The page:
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KISS Guide to Raising a Puppy

KISS Guide to Raising a Puppy

5 out of 5 stars Adorable Puppies, October 23, 2003

If you are thinking about buying a new puppy, this is an excellent resource. If you walk past a pet store and see a cute puppy, you might want to read this book first. There are excellent ideas like bringing a puppy home on a day when you will be home the next day or maybe for the weekend.

Puppy proofing a house is also a great idea. Especially since "chewing on everything" is an expression of basic canine hunting instincts. Do you have a baby gate? You might want to buy one. There are grooming supplies, cleaning supplies and toys to think about. I had never considered the danger of electric cords. You mean they chew on those too? Yikes.

This book was truly enlightening. For example, you should not buy a puppy that is not at least 9 weeks old because there is a "critical fear" period in which puppies who are frightened for any reason will become a lifelong fear. Even a car ride or a trip to the Vet could make them afraid of Vet visits and car rides.

The Main Sections:

So You Want a Puppy – Are you ready for a new puppy? How to decide on the type of dog you want to own. There are more than 400 dog breeds to choose from. There is also information on the types of breeds that require more frequent grooming. Do you want an active breed like a Shih Tzu or a laid-back breed like a Golden Retriever.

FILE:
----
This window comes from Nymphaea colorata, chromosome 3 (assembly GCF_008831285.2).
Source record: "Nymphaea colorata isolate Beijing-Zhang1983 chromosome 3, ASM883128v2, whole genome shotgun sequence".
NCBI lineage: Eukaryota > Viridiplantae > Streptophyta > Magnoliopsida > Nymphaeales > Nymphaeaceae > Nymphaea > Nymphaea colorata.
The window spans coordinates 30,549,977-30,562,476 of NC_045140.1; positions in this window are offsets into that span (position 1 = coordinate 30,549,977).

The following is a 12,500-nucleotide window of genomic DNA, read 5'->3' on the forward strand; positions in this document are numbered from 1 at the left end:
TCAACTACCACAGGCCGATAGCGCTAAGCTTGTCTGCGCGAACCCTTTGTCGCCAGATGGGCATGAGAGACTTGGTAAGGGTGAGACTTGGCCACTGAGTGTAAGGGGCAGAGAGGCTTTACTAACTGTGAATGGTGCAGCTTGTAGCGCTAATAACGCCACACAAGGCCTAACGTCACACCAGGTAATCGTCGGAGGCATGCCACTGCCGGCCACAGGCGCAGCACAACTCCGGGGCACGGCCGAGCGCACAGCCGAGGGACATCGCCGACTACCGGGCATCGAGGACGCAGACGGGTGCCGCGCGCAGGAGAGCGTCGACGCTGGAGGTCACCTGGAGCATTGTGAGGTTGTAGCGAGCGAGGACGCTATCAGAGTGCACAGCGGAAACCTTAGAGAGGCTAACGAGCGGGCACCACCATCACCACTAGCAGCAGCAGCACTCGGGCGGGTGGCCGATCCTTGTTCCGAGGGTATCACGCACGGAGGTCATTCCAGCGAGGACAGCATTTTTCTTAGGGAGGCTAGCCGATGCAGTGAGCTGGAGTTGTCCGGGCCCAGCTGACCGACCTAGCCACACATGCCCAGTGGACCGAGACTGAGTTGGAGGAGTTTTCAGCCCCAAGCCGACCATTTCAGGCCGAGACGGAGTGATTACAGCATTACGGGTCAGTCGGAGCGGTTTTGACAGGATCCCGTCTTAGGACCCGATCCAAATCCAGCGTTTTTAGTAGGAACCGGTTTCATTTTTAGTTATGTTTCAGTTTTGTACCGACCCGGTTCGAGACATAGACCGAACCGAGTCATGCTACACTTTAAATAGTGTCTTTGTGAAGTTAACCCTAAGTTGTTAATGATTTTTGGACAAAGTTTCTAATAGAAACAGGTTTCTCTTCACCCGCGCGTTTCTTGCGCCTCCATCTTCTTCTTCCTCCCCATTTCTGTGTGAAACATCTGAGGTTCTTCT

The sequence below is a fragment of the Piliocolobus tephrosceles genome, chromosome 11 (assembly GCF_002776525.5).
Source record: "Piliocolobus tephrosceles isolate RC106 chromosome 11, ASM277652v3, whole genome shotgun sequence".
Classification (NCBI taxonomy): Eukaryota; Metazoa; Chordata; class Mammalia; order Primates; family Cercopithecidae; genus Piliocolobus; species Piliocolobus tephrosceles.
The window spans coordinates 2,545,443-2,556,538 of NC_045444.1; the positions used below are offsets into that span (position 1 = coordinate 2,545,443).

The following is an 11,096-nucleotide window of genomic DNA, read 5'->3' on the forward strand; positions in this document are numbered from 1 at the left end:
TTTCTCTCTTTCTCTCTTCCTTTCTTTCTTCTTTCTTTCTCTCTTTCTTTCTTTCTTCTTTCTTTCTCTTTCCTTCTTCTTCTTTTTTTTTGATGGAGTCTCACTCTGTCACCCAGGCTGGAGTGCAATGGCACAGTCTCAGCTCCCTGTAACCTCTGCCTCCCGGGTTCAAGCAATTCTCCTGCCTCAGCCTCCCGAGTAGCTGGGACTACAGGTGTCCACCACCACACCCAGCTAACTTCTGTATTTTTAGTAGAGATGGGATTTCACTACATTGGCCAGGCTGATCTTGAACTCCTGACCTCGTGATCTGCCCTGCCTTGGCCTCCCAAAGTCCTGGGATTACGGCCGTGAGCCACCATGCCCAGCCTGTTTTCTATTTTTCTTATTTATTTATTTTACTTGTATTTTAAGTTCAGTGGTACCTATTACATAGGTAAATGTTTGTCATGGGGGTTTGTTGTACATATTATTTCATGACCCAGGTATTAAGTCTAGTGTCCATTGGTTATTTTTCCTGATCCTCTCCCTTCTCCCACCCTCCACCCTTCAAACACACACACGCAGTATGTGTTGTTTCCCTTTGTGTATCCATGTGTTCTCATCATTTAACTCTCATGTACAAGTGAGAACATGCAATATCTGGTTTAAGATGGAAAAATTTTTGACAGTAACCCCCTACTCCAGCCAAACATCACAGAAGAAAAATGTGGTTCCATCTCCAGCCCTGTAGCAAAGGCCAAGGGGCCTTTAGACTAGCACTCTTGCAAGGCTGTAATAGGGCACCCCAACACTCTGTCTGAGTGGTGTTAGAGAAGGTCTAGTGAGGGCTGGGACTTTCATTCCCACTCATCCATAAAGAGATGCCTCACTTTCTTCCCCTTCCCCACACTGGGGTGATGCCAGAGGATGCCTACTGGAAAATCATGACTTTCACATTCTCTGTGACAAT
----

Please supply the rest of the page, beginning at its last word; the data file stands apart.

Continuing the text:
Bringing Home Your New Best Friend – All the essentials. What you should do before bringing a new puppy home and how to set household rules, prepare for housetraining and the essential first 24 hours. Do you have any poisonous plants in your yard? Is your fence secure enough to prevent escapes? How do you housetrain? Some great ideas about "not using newspapers" because apparently this is a bad idea in the long run!

Your Puppy's Health – Everything from the first visit to the vet to what your puppy should eat. Also helpful information for emergencies. There is a lot to think about in this chapter including vaccinations, spaying and neutering.

How to Train Your Puppy – Interesting tips on how to be your puppy's teacher. How you can use training to avoid trouble. If you don't want your puppy to chew on his leash, you can simply dip it in vinegar. There are simple ways to show your puppy you are the leader of the pack. Liz Palika also gives "Ten Simple Principles for Successful Training." You start with the basics and then work your way into "boundary training."

More to Do… and Learn – What are the beset games and toys? Also a section on "Why Does My Puppy do That?" You will find out some creative ways to get a puppy to stop barking.

If you are trying to decide between owning a cat or a dog, this book will defiantly help you see if you are a "cat OR dog" person. You might be both.

KISS books have so many great extras and pictures. You will find Trivia, definitions and website addresses. The pictures in this KISS book are especially cute.

A must-read for anyone thinking about adopting a new puppy.

~The Rebecca Review 


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Walt Disney Paul Walker Eight Below


Completely Riveting Suspense, January 30, 2007